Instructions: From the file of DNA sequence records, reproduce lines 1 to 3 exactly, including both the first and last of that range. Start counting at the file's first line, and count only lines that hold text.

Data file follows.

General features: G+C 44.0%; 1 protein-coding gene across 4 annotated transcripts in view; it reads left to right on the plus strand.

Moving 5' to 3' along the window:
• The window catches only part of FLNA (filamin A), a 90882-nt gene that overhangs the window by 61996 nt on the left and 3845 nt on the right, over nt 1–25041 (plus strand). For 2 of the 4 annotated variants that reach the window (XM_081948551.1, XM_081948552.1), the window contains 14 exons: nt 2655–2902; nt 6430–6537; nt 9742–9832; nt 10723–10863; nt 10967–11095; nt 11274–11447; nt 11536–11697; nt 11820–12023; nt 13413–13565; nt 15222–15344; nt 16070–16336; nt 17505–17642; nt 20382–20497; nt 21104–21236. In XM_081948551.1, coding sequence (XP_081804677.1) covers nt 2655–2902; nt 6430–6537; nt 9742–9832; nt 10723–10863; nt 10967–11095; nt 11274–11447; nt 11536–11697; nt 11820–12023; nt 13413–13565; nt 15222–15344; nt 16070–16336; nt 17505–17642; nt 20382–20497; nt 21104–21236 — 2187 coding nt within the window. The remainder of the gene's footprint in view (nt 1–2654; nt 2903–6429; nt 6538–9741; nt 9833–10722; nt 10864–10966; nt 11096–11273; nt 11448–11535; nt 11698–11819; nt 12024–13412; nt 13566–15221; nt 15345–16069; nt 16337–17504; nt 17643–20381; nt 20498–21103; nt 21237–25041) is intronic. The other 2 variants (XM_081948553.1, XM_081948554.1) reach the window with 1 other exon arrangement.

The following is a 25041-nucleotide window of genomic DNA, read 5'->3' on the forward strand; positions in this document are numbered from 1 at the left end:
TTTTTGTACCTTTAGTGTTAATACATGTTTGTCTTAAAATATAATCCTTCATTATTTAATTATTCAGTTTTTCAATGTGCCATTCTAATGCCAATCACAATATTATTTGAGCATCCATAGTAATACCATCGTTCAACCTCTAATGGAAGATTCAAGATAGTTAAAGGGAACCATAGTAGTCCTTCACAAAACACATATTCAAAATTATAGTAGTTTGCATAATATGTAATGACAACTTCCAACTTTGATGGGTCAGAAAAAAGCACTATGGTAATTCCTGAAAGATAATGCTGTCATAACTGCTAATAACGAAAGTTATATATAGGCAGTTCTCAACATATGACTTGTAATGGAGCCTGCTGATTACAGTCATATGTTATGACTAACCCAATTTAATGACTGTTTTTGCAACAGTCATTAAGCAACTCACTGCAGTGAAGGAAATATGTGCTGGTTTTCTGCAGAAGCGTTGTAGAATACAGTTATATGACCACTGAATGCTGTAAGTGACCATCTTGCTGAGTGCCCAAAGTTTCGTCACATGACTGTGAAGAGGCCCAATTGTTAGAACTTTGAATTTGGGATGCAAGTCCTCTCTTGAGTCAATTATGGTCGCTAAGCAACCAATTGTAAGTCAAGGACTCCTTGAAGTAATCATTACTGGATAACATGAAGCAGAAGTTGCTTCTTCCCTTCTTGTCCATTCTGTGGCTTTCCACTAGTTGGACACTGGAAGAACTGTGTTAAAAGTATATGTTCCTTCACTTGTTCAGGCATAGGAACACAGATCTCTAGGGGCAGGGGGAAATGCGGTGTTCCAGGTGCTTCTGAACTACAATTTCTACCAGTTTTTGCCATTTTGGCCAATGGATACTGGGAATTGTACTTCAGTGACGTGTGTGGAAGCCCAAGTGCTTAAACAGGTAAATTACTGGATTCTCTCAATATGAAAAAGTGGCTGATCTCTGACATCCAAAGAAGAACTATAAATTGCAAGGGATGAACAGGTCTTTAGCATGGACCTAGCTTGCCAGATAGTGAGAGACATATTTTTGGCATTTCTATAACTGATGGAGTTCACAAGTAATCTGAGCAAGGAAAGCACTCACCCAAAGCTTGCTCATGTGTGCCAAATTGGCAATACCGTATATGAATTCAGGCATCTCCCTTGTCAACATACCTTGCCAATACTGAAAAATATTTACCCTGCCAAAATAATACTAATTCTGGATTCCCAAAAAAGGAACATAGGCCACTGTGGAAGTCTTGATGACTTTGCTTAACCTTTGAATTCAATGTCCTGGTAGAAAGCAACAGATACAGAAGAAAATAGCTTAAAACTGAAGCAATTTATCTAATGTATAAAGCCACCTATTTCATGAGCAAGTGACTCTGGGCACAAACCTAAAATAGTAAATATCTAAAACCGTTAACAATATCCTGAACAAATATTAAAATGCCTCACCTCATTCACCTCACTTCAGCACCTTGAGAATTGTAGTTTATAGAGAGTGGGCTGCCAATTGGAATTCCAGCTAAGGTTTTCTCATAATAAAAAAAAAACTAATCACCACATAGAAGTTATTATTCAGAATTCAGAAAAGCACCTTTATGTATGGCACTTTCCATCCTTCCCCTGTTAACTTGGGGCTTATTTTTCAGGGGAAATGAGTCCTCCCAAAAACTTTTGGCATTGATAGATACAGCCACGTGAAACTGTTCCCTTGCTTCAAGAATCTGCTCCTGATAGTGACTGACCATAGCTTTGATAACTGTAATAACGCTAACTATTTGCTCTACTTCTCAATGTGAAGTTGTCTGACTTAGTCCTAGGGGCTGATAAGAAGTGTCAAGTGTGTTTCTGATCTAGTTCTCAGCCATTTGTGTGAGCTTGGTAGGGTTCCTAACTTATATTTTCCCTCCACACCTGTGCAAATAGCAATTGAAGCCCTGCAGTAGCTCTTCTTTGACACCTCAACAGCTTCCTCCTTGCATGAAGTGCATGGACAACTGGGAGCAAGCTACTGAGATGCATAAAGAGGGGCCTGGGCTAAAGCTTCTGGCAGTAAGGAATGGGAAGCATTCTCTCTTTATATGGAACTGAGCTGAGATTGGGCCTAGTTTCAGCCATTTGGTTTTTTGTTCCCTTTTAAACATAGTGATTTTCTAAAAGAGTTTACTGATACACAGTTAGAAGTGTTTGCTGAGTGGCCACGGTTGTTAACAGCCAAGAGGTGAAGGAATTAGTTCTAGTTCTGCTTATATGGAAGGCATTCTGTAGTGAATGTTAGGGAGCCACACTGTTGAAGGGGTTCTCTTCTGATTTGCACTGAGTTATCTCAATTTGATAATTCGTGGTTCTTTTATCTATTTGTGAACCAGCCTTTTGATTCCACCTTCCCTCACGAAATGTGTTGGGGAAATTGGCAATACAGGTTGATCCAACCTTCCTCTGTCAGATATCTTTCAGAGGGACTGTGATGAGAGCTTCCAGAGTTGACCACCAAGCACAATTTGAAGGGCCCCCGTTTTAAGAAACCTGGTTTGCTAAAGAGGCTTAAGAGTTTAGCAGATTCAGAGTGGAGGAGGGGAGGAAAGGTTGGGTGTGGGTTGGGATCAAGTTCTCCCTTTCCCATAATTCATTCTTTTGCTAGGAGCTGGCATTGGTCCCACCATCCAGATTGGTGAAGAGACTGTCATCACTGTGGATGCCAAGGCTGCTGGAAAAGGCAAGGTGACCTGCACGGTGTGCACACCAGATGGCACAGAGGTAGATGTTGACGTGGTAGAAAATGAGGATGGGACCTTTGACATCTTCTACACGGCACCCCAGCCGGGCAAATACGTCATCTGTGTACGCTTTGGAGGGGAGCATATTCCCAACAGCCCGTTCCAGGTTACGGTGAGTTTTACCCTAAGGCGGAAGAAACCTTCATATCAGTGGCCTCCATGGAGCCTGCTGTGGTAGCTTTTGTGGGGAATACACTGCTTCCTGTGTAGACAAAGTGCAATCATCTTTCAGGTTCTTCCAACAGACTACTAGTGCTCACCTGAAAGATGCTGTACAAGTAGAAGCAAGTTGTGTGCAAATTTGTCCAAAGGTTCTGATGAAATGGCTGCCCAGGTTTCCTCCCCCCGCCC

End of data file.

General features: G+C 44.0%; 1 protein-coding gene across 4 annotated transcripts in view; it reads left to right on the plus strand.

Moving 5' to 3' along the window:
• The window catches only part of FLNA (filamin A), a 90882-nt gene that overhangs the window by 61996 nt on the left and 3845 nt on the right, over nt 1–25041 (plus strand). For 2 of the 4 annotated variants that reach the window (XM_081948551.1, XM_081948552.1), the window contains 14 exons: nt 2655–2902; nt 6430–6537; nt 9742–9832; nt 10723–10863; nt 10967–11095; nt 11274–11447; nt 11536–11697; nt 11820–12023; nt 13413–13565; nt 15222–15344; nt 16070–16336; nt 17505–17642; nt 20382–20497; nt 21104–21236. In XM_081948551.1, coding sequence (XP_081804677.1) covers nt 2655–2902; nt 6430–6537; nt 9742–9832; nt 10723–10863; nt 10967–11095; nt 11274–11447; nt 11536–11697; nt 11820–12023; nt 13413–13565; nt 15222–15344; nt 16070–16336; nt 17505–17642; nt 20382–20497; nt 21104–21236 — 2187 coding nt within the window. The remainder of the gene's footprint in view (nt 1–2654; nt 2903–6429; nt 6538–9741; nt 9833–10722; nt 10864–10966; nt 11096–11273; nt 11448–11535; nt 11698–11819; nt 12024–13412; nt 13566–15221; nt 15345–16069; nt 16337–17504; nt 17643–20381; nt 20498–21103; nt 21237–25041) is intronic. The other 2 variants (XM_081948553.1, XM_081948554.1) reach the window with 1 other exon arrangement.